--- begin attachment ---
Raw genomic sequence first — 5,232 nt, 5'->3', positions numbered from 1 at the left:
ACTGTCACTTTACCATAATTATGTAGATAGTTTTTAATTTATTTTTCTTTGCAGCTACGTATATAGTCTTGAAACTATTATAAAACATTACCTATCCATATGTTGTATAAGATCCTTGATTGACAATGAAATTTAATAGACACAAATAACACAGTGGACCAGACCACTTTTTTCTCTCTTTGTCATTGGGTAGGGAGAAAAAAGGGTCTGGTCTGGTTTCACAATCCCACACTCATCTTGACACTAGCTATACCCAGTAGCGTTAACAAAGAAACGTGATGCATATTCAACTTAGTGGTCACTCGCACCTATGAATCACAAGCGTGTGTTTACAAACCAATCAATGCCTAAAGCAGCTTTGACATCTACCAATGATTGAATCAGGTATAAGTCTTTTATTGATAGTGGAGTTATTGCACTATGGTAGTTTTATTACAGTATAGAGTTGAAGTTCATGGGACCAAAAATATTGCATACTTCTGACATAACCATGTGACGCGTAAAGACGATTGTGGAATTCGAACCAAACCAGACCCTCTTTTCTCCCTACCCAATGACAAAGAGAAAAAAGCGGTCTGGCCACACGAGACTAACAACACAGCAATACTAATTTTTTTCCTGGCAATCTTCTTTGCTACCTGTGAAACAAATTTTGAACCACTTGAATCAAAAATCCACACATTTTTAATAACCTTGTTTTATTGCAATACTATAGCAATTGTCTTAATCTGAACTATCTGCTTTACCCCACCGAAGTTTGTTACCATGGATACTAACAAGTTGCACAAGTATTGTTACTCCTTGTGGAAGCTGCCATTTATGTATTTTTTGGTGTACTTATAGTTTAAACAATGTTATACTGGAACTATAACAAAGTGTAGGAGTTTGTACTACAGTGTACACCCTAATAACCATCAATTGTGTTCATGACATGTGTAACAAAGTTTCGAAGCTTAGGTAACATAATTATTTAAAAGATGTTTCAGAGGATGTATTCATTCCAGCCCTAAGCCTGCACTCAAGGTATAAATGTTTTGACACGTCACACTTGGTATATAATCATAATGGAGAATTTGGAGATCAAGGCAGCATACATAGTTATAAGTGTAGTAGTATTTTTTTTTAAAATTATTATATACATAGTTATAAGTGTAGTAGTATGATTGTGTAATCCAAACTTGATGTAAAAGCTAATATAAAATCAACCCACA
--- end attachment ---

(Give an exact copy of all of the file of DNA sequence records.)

Raw genomic sequence first — 5,232 nt, 5'->3', positions numbered from 1 at the left:
ACTGTCACTTTACCATAATTATGTAGATAGTTTTTAATTTATTTTTCTTTGCAGCTACGTATATAGTCTTGAAACTATTATAAAACATTACCTATCCATATGTTGTATAAGATCCTTGATTGACAATGAAATTTAATAGACACAAATAACACAGTGGACCAGACCACTTTTTTCTCTCTTTGTCATTGGGTAGGGAGAAAAAAGGGTCTGGTCTGGTTTCACAATCCCACACTCATCTTGACACTAGCTATACCCAGTAGCGTTAACAAAGAAACGTGATGCATATTCAACTTAGTGGTCACTCGCACCTATGAATCACAAGCGTGTGTTTACAAACCAATCAATGCCTAAAGCAGCTTTGACATCTACCAATGATTGAATCAGGTATAAGTCTTTTATTGATAGTGGAGTTATTGCACTATGGTAGTTTTATTACAGTATAGAGTTGAAGTTCATGGGACCAAAAATATTGCATACTTCTGACATAACCATGTGACGCGTAAAGACGATTGTGGAATTCGAACCAAACCAGACCCTCTTTTCTCCCTACCCAATGACAAAGAGAAAAAAGCGGTCTGGCCACACGAGACTAACAACACAGCAATACTAATTTTTTTCCTGGCAATCTTCTTTGCTACCTGTGAAACAAATTTTGAACCACTTGAATCAAAAATCCACACATTTTTAATAACCTTGTTTTATTGCAATACTATAGCAATTGTCTTAATCTGAACTATCTGCTTTACCCCACCGAAGTTTGTTACCATGGATACTAACAAGTTGCACAAGTATTGTTACTCCTTGTGGAAGCTGCCATTTATGTATTTTTTGGTGTACTTATAGTTTAAACAATGTTATACTGGAACTATAACAAAGTGTAGGAGTTTGTACTACAGTGTACACCCTAATAACCATCAATTGTGTTCATGACATGTGTAACAAAGTTTCGAAGCTTAGGTAACATAATTATTTAAAAGATGTTTCAGAGGATGTATTCATTCCAGCCCTAAGCCTGCACTCAAGGTATAAATGTTTTGACACGTCACACTTGGTATATAATCATAATGGAGAATTTGGAGATCAAGGCAGCATACATAGTTATAAGTGTAGTAGTATTTTTTTTTAAAATTATTATATACATAGTTATAAGTGTAGTAGTATGATTGTGTAATCCAAACTTGATGTAAAAGCTAATATAAAATCAACCCACA